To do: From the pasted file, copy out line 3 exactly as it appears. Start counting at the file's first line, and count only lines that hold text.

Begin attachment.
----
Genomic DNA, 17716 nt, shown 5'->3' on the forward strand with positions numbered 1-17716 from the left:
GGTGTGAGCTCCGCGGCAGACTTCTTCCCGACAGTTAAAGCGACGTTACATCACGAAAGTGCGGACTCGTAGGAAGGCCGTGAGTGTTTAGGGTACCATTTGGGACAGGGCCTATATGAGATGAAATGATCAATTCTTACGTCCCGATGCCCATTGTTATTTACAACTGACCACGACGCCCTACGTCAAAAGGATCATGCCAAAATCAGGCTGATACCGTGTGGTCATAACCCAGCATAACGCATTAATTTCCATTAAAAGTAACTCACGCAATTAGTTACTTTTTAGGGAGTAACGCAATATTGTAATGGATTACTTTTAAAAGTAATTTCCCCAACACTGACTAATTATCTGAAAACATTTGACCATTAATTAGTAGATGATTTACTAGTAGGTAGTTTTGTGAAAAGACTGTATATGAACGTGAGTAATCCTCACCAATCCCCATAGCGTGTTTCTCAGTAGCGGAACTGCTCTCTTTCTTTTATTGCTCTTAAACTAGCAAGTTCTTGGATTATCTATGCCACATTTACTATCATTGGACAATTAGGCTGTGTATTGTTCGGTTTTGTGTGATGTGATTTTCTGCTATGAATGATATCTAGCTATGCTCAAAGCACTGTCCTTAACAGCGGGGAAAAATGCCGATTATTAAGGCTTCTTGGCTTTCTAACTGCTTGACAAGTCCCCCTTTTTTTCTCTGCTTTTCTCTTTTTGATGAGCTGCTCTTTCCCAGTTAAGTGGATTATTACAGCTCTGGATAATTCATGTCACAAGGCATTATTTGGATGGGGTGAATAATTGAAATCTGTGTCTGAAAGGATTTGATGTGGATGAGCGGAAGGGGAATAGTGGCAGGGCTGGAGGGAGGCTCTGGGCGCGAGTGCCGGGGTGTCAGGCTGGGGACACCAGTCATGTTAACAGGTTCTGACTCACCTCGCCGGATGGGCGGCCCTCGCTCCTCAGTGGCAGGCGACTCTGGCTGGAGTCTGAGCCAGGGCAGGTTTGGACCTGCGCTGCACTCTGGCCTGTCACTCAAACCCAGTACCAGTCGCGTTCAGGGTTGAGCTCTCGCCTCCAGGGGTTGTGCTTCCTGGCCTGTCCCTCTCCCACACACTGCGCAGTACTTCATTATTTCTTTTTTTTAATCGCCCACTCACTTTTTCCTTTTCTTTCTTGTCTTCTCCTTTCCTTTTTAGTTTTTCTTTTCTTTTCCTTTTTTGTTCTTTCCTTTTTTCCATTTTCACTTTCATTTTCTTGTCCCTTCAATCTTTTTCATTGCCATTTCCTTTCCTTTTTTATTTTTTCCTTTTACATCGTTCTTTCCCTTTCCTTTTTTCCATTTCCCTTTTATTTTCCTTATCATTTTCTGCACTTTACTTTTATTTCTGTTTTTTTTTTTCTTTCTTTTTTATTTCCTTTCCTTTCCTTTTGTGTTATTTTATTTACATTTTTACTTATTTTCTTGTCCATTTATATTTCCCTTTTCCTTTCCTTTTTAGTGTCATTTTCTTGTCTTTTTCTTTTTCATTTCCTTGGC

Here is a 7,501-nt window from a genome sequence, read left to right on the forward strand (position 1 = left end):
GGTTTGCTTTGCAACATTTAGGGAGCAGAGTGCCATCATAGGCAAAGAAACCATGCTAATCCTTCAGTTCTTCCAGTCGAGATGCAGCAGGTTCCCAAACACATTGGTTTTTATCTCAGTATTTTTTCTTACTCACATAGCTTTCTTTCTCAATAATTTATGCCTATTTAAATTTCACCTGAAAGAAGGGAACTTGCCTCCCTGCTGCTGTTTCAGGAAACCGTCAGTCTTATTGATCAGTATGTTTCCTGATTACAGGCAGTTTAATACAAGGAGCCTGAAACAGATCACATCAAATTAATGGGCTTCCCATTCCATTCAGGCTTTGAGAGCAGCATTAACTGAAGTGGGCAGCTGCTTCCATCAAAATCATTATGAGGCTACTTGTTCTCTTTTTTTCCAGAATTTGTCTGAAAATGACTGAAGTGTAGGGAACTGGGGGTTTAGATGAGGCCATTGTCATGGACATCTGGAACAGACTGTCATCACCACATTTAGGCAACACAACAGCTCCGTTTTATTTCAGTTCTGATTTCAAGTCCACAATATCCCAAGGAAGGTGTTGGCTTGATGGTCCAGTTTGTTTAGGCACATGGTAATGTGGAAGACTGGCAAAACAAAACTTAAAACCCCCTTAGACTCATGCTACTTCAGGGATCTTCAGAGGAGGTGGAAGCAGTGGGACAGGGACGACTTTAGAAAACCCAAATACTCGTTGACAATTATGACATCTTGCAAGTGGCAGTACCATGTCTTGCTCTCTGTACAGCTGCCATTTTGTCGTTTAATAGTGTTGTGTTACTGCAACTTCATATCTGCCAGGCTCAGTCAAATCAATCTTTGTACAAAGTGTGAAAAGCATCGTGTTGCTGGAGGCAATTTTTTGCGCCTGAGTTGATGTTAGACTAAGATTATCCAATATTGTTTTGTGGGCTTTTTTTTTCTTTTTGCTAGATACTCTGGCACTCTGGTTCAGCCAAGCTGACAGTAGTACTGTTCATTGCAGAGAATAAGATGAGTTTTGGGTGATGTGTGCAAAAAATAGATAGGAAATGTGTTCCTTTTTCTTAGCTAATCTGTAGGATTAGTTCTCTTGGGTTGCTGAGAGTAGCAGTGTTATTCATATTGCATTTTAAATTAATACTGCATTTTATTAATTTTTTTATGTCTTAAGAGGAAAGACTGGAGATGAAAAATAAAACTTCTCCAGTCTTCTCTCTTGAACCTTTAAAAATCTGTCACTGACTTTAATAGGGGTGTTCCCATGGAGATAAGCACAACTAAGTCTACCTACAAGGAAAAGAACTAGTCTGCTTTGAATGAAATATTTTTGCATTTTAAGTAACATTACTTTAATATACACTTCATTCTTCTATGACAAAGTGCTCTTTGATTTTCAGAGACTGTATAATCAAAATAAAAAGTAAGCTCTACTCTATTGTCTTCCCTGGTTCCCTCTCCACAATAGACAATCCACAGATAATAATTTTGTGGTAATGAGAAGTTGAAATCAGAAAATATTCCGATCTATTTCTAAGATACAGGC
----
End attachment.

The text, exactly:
Here is a 7,501-nt window from a genome sequence, read left to right on the forward strand (position 1 = left end):